MSU will have to wait until 4 p.m. Sunday, when it plays host to Tennessee at Humphrey Coliseum, for its last chance to earn its first share or outright SEC regular-season title. William said the Bulldogs missed an opportunity to take care of business against the Wildcats.

“It was just an opportunity we missed out on,” William said. “We didn’t handle business, so it is a lost opportunity right now.”

Fast starts

MSU and Kentucky would have loved to continue the pace they set in the first quarter. The Bulldogs led 19-18 after William’s 3-pointer at the buzzer was waved off. MSU shot 8 of 14 from the field (57.1 percent), while Kentucky shot 6 of 13 (46.2 percent). Even though MSU slipped to 5 of 13 in the second quarter, it still shot 48.1 percent for the first 20 minutes. After shooting 5-for-36 against Ole Miss and Georgia, Vivians continued to re-discover her shooting touch. Vivians was 4 of 7 from the field (2 of 3 from 3-point range) and had 10 points in the first quarter. She was coming off a 7-for-19 shooting effort (25 points) in a 72-67 victory against then-No. 23 Texas A&M on Sunday.

Vivians attempted only one shot in eight minutes in the second quarter. She finished 8 of 17 from the field (4 of 9 from 3-point range) and 7 of 19 from the free-throw line. Kentucky weathered the storm for the final 7:59 of the first half after sophomore guard Maci Morris picked up her second foul. She sat out the rest of the half. Taylor Murray helped pick up the slack by scoring 10 points in the first half. The sophomore guard was 3 of 7 from the field and 4 of 6 from the free-throw line. She epitomized the Wildcats’ effort in the first half by attacking MSU point guards William and Jazzmun Holmes.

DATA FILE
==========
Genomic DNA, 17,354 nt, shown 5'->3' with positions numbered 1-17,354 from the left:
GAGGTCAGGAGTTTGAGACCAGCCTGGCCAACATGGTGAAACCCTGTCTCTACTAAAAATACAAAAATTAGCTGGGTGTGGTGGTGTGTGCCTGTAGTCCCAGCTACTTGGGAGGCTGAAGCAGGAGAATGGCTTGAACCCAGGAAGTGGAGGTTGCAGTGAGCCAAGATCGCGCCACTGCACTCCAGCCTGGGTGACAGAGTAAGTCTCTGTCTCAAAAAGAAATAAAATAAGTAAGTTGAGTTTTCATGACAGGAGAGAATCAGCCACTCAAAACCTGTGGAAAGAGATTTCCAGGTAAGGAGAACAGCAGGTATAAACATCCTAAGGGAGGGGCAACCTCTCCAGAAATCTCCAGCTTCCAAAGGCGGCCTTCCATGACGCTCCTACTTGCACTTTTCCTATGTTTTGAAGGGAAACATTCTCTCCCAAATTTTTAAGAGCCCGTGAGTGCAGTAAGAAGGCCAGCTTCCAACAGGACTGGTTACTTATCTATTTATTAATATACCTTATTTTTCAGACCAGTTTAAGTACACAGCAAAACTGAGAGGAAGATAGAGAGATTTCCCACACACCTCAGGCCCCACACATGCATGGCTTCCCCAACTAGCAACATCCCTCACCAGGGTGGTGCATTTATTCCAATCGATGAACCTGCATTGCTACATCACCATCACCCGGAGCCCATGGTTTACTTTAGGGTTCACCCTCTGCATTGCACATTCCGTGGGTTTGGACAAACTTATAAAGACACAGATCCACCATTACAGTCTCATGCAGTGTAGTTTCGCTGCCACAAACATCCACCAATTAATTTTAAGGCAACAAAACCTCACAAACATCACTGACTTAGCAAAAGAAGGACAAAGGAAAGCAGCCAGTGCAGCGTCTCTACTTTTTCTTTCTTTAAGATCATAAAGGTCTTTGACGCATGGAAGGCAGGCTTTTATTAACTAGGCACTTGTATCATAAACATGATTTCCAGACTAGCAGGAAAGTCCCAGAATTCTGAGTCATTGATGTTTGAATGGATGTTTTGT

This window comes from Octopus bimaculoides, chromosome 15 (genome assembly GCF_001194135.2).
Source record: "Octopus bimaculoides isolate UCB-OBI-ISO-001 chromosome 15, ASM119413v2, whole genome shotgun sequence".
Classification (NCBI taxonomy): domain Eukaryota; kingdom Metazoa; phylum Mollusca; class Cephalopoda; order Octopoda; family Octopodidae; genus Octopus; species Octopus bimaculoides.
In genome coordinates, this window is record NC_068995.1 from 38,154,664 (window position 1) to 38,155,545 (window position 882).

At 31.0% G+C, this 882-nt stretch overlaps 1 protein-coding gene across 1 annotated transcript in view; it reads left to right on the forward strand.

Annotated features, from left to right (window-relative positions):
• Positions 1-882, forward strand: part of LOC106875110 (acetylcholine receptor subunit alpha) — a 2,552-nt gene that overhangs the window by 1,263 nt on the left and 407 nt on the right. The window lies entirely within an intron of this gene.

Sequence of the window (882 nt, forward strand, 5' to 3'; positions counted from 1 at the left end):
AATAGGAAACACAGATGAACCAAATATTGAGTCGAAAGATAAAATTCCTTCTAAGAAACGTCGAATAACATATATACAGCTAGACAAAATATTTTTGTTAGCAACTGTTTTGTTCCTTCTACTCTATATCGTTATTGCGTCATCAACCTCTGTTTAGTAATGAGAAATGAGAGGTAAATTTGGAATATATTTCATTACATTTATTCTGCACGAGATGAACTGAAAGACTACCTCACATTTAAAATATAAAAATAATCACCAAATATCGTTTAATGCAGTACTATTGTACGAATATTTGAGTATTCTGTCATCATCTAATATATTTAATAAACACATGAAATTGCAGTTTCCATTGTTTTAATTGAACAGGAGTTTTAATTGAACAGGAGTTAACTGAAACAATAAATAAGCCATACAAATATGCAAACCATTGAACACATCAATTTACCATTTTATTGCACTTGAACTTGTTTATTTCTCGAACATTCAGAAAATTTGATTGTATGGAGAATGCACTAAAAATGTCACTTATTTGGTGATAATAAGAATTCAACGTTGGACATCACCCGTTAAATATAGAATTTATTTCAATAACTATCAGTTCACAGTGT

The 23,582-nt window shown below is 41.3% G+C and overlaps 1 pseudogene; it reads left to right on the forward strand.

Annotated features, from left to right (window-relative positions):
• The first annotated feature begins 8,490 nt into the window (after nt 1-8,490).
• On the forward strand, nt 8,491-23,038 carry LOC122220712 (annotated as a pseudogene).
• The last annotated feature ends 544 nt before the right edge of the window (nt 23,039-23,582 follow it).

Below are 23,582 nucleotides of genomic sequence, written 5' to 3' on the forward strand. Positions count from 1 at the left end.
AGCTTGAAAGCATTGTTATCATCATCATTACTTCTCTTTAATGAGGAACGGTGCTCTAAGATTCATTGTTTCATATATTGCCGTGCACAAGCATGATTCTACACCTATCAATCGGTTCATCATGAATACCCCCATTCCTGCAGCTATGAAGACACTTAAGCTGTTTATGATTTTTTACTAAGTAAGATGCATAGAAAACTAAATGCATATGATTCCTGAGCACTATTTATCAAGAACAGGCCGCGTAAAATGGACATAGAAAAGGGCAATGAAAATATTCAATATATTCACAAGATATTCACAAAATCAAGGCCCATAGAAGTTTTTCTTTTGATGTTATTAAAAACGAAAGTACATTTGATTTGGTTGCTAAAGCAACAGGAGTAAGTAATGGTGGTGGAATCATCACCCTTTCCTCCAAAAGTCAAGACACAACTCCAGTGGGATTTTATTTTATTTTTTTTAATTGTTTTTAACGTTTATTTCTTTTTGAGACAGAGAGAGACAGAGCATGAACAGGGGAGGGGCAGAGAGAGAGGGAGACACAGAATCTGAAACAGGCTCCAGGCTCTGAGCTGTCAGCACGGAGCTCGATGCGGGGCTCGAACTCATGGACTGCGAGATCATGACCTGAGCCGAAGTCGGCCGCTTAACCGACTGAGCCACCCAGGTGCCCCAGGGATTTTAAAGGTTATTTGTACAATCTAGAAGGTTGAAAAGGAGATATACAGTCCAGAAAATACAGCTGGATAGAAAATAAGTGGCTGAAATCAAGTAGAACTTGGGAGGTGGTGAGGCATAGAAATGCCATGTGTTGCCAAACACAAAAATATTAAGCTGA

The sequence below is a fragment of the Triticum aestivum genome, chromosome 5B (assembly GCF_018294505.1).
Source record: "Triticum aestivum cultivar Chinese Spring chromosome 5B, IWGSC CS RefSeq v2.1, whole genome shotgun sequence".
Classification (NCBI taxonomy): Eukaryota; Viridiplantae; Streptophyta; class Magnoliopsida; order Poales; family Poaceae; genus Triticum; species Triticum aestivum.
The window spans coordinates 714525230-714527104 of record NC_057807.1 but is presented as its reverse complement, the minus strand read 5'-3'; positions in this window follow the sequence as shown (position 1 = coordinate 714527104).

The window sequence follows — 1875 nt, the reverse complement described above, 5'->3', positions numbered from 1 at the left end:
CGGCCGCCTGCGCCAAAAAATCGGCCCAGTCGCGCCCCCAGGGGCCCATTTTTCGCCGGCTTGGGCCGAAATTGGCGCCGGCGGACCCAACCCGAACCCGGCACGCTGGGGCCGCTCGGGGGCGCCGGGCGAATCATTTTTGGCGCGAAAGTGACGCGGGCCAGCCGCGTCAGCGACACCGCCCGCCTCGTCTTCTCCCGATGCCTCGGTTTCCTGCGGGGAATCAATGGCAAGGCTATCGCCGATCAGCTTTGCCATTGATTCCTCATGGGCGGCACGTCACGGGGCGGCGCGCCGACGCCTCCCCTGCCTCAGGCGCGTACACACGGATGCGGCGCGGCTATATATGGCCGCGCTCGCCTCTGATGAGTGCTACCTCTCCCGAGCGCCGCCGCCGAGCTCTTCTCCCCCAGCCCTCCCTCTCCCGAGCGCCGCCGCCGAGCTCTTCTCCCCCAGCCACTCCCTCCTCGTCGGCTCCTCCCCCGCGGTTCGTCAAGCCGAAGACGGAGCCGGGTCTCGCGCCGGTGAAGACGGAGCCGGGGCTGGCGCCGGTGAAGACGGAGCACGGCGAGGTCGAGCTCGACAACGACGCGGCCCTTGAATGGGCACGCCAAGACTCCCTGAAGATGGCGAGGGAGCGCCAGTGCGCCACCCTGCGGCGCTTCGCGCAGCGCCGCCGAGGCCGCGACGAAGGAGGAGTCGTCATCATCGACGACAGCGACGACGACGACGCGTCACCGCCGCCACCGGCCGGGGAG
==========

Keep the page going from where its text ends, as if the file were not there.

Follow Dispatch sports editor Adam Minichino on Twitter @ctsportseditor

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Concord CAP has ‘new’ commander

CONCORD Lt. Col. Darin Ninness of Concord assumed command of the Civil Air Patrol s Concord Composite Squadron at the New Hampshire Army National Guard Armory on Feb. 2.

Ninness, who serves as the recruiting and personnel director for New Hampshire Wing CAP and as the national recruiting and retention manager, replaces Maj. Anna Hullinger, who has relocated to Hawaii with her family. Ninness has been the commander of the Concord Squadron twice before, from 1999 to 2004 and from 2006 to 2009. The Concord Composite Squadron of the Civil Air Patrol was formed in 1997, a year after the deactivation of the long-time Concord Corsairs Squadron, and it is part of the all-civilian, all-volunteer U.S. Air Force Auxiliary.

The squadron recently received a rating of Outstanding during a recent unit inspection conducted by New Hampshire Wing CAP headquarters, and it has been consistently rated as one of the top units in New Hampshire and the Civil Air Patrol s 9-state Northeast Region. Civil Air Patrol, the official auxiliary of the U.S. Air Force, is a nonprofit organization with 56,000 members nationwide. It has been performing missions for America for 75 years. CAP performs 90 percent of continental U.S. inland search and rescue missions as tasked by the Air Force Rescue Coordination Center, and was credited by the AFRCC with saving more than 70 lives in fiscal year 2016.

Operating 530 single engine aircraft and 63 sailplanes, the Civil Air Patrol utilizes aircraft and ground teams and an extensive radio communications network. CAP members play a leading role in aerospace education and serve as mentors to more than 22,000 young people participating in cadet programs. CAP s volunteers also perform homeland security, disaster relief and counterdrug missions at the request of federal, state and local agencies.

For more information on the Concord Civil Air Patrol, visit www.concordcap.org.